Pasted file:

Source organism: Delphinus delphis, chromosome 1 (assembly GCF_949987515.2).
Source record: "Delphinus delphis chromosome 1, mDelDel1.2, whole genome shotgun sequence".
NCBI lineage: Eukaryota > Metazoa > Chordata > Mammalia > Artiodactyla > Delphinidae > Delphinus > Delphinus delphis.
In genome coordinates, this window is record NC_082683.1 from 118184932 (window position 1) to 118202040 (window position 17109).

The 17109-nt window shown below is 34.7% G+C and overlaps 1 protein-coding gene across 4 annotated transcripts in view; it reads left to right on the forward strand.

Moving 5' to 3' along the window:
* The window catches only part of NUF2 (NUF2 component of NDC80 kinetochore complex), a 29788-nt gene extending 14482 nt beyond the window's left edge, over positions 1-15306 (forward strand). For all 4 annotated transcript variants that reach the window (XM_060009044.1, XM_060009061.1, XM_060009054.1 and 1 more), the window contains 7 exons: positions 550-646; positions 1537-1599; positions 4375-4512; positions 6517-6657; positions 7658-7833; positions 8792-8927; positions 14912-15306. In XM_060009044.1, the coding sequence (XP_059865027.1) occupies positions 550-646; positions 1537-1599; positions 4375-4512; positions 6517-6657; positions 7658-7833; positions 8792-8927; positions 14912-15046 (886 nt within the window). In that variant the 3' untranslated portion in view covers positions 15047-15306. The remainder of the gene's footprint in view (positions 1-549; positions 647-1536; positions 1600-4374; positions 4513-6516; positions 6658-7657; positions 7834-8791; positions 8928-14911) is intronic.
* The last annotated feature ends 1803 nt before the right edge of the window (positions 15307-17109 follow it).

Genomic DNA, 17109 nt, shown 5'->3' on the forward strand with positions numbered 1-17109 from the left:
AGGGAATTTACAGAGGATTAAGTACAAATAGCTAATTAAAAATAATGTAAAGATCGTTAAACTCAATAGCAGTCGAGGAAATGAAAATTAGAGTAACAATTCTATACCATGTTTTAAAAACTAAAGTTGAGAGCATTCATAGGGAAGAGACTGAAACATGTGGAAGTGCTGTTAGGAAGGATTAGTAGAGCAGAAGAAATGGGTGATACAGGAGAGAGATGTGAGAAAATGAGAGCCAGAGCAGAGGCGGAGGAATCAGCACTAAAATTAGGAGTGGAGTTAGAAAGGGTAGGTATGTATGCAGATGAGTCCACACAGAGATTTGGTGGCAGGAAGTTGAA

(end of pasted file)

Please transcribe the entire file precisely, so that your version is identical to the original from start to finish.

Source organism: Delphinus delphis, chromosome 1 (assembly GCF_949987515.2).
Source record: "Delphinus delphis chromosome 1, mDelDel1.2, whole genome shotgun sequence".
NCBI lineage: Eukaryota > Metazoa > Chordata > Mammalia > Artiodactyla > Delphinidae > Delphinus > Delphinus delphis.
In genome coordinates, this window is record NC_082683.1 from 118184932 (window position 1) to 118202040 (window position 17109).

The 17109-nt window shown below is 34.7% G+C and overlaps 1 protein-coding gene across 4 annotated transcripts in view; it reads left to right on the forward strand.

Moving 5' to 3' along the window:
* The window catches only part of NUF2 (NUF2 component of NDC80 kinetochore complex), a 29788-nt gene extending 14482 nt beyond the window's left edge, over positions 1-15306 (forward strand). For all 4 annotated transcript variants that reach the window (XM_060009044.1, XM_060009061.1, XM_060009054.1 and 1 more), the window contains 7 exons: positions 550-646; positions 1537-1599; positions 4375-4512; positions 6517-6657; positions 7658-7833; positions 8792-8927; positions 14912-15306. In XM_060009044.1, the coding sequence (XP_059865027.1) occupies positions 550-646; positions 1537-1599; positions 4375-4512; positions 6517-6657; positions 7658-7833; positions 8792-8927; positions 14912-15046 (886 nt within the window). In that variant the 3' untranslated portion in view covers positions 15047-15306. The remainder of the gene's footprint in view (positions 1-549; positions 647-1536; positions 1600-4374; positions 4513-6516; positions 6658-7657; positions 7834-8791; positions 8928-14911) is intronic.
* The last annotated feature ends 1803 nt before the right edge of the window (positions 15307-17109 follow it).

Genomic DNA, 17109 nt, shown 5'->3' on the forward strand with positions numbered 1-17109 from the left:
AGGGAATTTACAGAGGATTAAGTACAAATAGCTAATTAAAAATAATGTAAAGATCGTTAAACTCAATAGCAGTCGAGGAAATGAAAATTAGAGTAACAATTCTATACCATGTTTTAAAAACTAAAGTTGAGAGCATTCATAGGGAAGAGACTGAAACATGTGGAAGTGCTGTTAGGAAGGATTAGTAGAGCAGAAGAAATGGGTGATACAGGAGAGAGATGTGAGAAAATGAGAGCCAGAGCAGAGGCGGAGGAATCAGCACTAAAATTAGGAGTGGAGTTAGAAAGGGTAGGTATGTATGCAGATGAGTCCACACAGAGATTTGGTGGCAGGAAGTTGAA